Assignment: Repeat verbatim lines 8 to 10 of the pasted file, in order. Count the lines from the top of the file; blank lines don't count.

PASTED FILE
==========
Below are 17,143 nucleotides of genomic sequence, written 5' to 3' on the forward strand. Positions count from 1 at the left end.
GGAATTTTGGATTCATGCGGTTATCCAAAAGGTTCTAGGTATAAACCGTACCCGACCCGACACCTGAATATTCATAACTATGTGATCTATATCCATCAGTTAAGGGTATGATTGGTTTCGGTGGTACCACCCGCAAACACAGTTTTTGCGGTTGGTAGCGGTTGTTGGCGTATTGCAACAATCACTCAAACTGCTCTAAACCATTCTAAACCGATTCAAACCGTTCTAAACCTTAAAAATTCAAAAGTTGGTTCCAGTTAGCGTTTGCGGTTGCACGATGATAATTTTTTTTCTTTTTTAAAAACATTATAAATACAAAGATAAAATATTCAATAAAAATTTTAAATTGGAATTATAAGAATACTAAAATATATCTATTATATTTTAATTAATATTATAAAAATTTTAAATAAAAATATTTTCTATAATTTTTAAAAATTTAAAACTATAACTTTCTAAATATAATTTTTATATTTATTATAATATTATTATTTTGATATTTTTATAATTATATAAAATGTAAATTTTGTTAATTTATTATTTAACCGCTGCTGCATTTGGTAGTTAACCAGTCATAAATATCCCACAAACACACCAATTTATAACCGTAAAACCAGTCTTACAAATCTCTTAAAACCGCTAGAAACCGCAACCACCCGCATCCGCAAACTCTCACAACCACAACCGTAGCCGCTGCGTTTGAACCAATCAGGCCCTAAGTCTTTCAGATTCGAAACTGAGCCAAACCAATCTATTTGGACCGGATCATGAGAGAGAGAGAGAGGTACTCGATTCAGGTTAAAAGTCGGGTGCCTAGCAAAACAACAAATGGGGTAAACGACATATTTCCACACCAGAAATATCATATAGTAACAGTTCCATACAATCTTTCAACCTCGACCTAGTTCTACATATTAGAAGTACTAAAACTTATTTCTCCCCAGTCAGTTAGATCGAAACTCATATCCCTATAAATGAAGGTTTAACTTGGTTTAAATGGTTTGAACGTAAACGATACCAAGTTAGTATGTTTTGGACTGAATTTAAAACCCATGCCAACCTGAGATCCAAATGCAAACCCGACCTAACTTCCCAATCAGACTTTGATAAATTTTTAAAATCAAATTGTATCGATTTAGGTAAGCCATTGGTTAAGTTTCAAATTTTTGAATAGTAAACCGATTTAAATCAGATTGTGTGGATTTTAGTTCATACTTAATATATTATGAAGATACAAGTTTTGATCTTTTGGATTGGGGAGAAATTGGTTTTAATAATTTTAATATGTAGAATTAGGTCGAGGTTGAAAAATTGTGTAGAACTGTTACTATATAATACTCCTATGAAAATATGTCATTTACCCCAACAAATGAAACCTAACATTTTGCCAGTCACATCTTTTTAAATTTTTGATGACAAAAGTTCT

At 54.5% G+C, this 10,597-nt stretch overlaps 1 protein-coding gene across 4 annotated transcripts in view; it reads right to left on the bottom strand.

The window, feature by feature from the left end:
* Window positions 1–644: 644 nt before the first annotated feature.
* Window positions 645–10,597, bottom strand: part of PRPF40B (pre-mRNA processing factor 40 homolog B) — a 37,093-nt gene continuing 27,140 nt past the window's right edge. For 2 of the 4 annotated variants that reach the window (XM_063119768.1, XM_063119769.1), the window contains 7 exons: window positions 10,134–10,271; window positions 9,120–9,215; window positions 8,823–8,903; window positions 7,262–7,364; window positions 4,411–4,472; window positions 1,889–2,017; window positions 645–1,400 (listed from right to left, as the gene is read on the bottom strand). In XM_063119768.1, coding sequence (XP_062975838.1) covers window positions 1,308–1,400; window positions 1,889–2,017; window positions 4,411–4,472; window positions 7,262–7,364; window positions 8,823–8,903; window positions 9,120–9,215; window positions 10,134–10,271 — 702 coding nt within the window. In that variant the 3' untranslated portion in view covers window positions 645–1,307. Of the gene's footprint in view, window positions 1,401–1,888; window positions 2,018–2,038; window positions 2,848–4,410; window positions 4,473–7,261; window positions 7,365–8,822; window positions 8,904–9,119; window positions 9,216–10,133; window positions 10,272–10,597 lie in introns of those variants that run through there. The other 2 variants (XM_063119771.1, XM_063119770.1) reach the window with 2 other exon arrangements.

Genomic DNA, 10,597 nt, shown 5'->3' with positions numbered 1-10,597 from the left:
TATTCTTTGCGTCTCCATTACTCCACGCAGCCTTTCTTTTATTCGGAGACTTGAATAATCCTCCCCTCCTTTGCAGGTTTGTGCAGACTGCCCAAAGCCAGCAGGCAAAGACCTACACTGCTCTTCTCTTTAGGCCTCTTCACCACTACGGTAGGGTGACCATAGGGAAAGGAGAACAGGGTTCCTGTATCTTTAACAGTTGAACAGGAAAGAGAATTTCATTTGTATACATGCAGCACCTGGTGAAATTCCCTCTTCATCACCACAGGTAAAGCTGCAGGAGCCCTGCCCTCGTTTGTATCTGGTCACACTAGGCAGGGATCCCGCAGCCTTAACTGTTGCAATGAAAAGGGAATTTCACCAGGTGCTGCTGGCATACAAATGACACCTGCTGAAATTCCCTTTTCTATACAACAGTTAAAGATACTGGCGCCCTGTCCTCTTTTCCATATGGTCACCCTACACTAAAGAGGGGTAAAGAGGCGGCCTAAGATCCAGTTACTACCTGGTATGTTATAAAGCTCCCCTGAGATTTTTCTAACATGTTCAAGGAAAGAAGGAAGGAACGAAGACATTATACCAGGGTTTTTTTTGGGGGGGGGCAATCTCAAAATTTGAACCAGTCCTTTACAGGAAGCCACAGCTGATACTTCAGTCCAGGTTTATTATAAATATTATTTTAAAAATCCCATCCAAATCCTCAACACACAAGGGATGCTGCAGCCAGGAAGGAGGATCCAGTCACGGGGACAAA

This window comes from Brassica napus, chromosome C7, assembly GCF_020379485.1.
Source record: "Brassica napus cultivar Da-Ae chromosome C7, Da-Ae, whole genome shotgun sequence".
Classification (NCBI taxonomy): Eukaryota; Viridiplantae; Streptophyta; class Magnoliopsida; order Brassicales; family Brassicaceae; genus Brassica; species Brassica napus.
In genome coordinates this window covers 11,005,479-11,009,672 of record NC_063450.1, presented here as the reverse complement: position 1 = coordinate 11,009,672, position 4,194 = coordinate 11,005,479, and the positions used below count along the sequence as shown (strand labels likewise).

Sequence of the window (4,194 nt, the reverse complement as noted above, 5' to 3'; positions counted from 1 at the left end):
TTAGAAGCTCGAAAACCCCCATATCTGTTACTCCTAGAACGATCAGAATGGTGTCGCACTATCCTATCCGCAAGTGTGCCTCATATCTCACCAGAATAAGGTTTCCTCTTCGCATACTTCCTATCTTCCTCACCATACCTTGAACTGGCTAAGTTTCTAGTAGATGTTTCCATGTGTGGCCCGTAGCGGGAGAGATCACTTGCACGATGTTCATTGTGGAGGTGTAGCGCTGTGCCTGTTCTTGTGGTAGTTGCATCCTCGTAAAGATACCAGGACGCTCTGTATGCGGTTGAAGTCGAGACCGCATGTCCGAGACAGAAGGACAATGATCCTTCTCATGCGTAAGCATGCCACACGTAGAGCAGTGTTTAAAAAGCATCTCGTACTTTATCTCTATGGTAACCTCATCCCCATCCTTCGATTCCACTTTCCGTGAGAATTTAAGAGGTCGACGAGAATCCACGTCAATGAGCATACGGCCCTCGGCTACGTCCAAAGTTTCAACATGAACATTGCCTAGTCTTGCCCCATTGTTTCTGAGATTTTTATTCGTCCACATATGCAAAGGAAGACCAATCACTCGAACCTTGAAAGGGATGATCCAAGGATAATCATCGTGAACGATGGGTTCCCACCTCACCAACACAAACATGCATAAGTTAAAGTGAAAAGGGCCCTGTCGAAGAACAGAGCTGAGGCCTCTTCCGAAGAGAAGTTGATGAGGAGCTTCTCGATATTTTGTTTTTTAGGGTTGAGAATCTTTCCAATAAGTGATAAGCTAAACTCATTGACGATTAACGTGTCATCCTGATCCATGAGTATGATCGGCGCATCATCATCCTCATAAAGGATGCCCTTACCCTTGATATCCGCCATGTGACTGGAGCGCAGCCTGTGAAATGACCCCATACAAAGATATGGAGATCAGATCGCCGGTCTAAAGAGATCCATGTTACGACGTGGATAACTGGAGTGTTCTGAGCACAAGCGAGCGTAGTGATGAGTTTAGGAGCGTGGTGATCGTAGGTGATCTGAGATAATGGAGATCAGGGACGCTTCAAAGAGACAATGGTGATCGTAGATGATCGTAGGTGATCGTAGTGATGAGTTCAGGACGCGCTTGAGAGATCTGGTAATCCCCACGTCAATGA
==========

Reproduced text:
TATTCTTTGCGTCTCCATTACTCCACGCAGCCTTTCTTTTATTCGGAGACTTGAATAATCCTCCCCTCCTTTGCAGGTTTGTGCAGACTGCCCAAAGCCAGCAGGCAAAGACCTACACTGCTCTTCTCTTTAGGCCTCTTCACCACTACGGTAGGGTGACCATAGGGAAAGGAGAACAGGGTTCCTGTATCTTTAACAGTTGAACAGGAAAGAGAATTTCATTTGTATACATGCAGCACCTGGTGAAATTCCCTCTTCATCACCACAGGTAAAGCTGCAGGAGCCCTGCCCTCGTTTGTATCTGGTCACACTAGGCAGGGATCCCGCAGCCTTAACTGTTGCAATGAAAAGGGAATTTCACCAGGTGCTGCTGGCATACAAATGACACCTGCTGAAATTCCCTTTTCTATACAACAGTTAAAGATACTGGCGCCCTGTCCTCTTTTCCATATGGTCACCCTACACTAAAGAGGGGTAAAGAGGCGGCCTAAGATCCAGTTACTACCTGGTATGTTATAAAGCTCCCCTGAGATTTTTCTAACATGTTCAAGGAAAGAAGGAAGGAACGAAGACATTATACCAGGGTTTTTTTTGGGGGGGGGCAATCTCAAAATTTGAACCAGTCCTTTACAGGAAGCCACAGCTGATACTTCAGTCCAGGTTTATTATAAATATTATTTTAAAAATCCCATCCAAATCCTCAACACACAAGGGATGCTGCAGCCAGGAAGGAGGATCCAGTCACGGGGACAAA

This window comes from Brassica napus, chromosome C7, assembly GCF_020379485.1.
Source record: "Brassica napus cultivar Da-Ae chromosome C7, Da-Ae, whole genome shotgun sequence".